SEA Junior Scholar of the Month for August 2018: Alex Mazzaferro

SEA Junior Scholar of the Month for August 2018: Alex Mazzaferro

How did you become interested in studying early American literature?

I entered the English graduate program at Rutgers knowing I wanted to study American literature, but like many of us I found myself gravitating “early.” This began during my first grad seminar, an incredible survey of early American literature offered by my eventual dissertation director, Chris Iannini. A second turning point came when I realized I needed to periodize my dissertation as either a seventeenth- or an eighteenth-century one in order to do justice to my proposed topic: the representational history of New World rebellion. The importance of novelty and new beginnings to the project, along with a newfound love for classical and Renaissance political thought, committed me to studying the earliest Anglo-America. At both moments, I found that the issues I was most interested in—be they questions about knowledge-making and disciplinary overlap or about the ruptures caused by Native American dispossession and the slave trade—were present in a more live, exciting, and enduring way in the early period.

Who is your favorite early American writer, or what is your favorite early American text, and why?

There are tons of contenders here, but I’m going to say Oroonoko, since it’s a text I teach a lot and am gearing up to write about. Aphra Behn’s novella accomplishes a lot in a short space. It’s belletristic, which is always nice for the literary scholar focused on more practical genres, yet it draws unmistakably on the tradition of eyewitness settlement reportage and scientific writing that I study. Oroonoko’s place in genealogies of the British novel also offers satisfying evidence of New World colonialism’s powerful influence on metropolitan culture—and of the ways that gender complicates that relationship. Finally, the novella correlates British political history and the history of race slavery in unexpected ways that thwart easy interpretation. Like my favorite early settlement texts, it is never saying quite what it seems.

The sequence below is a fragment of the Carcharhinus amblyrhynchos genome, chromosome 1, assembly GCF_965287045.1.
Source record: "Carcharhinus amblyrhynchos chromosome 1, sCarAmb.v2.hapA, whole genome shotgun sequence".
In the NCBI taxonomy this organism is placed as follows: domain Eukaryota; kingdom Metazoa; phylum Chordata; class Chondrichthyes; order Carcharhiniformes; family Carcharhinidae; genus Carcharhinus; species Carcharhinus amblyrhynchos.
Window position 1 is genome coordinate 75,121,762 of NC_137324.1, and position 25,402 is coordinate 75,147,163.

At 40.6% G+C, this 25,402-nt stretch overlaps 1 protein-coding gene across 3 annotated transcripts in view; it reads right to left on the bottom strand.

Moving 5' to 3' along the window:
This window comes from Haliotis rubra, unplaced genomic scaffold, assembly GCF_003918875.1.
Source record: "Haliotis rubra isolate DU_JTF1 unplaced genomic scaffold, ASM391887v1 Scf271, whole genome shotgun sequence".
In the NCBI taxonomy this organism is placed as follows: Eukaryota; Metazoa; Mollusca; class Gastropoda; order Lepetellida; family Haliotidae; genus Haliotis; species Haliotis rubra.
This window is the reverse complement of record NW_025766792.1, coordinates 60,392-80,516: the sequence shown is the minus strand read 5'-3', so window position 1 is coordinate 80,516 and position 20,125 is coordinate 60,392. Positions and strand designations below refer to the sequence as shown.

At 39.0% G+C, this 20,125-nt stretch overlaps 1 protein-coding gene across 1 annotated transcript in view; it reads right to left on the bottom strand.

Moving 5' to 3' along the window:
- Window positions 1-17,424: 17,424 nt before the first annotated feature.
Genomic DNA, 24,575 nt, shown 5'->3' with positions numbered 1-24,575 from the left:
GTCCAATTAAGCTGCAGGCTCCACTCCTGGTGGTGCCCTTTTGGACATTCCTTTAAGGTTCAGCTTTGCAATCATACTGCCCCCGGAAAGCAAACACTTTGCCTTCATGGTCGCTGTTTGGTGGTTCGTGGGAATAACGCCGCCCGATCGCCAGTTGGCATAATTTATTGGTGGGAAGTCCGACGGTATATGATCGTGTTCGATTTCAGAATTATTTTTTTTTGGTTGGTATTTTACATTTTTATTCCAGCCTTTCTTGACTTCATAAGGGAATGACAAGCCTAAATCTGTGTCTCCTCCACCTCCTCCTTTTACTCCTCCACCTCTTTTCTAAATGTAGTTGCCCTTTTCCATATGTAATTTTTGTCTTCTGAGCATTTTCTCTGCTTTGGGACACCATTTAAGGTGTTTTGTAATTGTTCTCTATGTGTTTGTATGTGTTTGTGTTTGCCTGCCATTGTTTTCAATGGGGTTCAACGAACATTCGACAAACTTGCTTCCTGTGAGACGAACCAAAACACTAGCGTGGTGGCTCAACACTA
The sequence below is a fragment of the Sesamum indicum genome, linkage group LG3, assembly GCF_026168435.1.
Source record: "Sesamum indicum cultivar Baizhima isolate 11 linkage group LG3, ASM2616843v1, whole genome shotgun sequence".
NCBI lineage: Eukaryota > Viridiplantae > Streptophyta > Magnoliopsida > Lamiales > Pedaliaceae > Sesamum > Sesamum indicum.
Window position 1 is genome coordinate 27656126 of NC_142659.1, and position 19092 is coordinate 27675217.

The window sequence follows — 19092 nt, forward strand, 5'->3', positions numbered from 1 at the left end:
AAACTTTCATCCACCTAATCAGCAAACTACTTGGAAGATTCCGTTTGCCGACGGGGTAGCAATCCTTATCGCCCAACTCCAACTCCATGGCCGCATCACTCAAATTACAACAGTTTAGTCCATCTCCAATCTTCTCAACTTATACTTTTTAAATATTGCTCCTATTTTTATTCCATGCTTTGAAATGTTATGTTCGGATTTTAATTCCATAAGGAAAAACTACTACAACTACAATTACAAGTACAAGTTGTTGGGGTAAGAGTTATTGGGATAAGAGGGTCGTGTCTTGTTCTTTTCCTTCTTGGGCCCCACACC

What are you currently working on?

I recently began a postdoctoral fellowship at the American Philosophical Society in Philadelphia, where I’m creating a master bibliography and DH research tool containing all publications by APS members elected between 1743-1865. The project draws on my training in book history, dovetails with my scholarship on the intersecting histories of science and political thought in early America, and has already yielded some fascinating archival finds. My other main project is a book manuscript based on my dissertation and tentatively titled, “No Newe Enterprize”: Empirical Political Science and the Problem of Innovation in the Colonial English Americas.The project recovers the transatlantic career of the term “innovation,” a pejorative early modern synonym for rebellion, and argues that the provocation of New World novelty gave rise to an empirical approach to political knowledge modeled on Baconian natural science. Finally, I am revising an article on the circulation of verbal and visual representations of the 1831 Nat Turner slave revolt and the question of rebel slave exceptionality.

What is something you are reading right now (EAL related or otherwise) that inspires you, either personally or professionally?

I just finished reading Zora Neale Hurston’s beautiful and devastating Barracoon (2018). Published for the first time this year, the book recounts Hurston’s 1927-28 interviews with Oluale Kossola or Cudjo Lewis, one of the last people to endure the Middle Passage. In 1860, more than fifty years after the abolition of the slave trade and one year before the outbreak of the Civil War, Kossula was taken from his West African homeland and transported into slavery in Alabama onboard the Clotilda, the last ship known to have made the by-then-illegal transatlantic slaving voyage. Both the continuities between earlier and later forms of American slavery and the proximity of Kossola’s mid-nineteenth-century enslavement (and the ordeal of his post-emancipation life) to our own moment are powerful reminders that past atrocities are still very much with us. Likewise, Hurston’s sympathy for her subject and her faithfulness to his voice model a responsible mode of historical recovery, characterized above all by compassion.

Is there a scholar in the field who inspires you, and why?

Many, many scholars come to mind (Chris Iannini, Meredith McGill, Jared Hickman, Sarah Rivett, among others), but I want to single out Kathleen Donegan as a particular source of inspiration. Kathleen has been a generous mentor and an energizing interlocutor, and her work is a crucial reminder that academic prose can be beautiful and that early Americanists are, above all, tellers of great stories.

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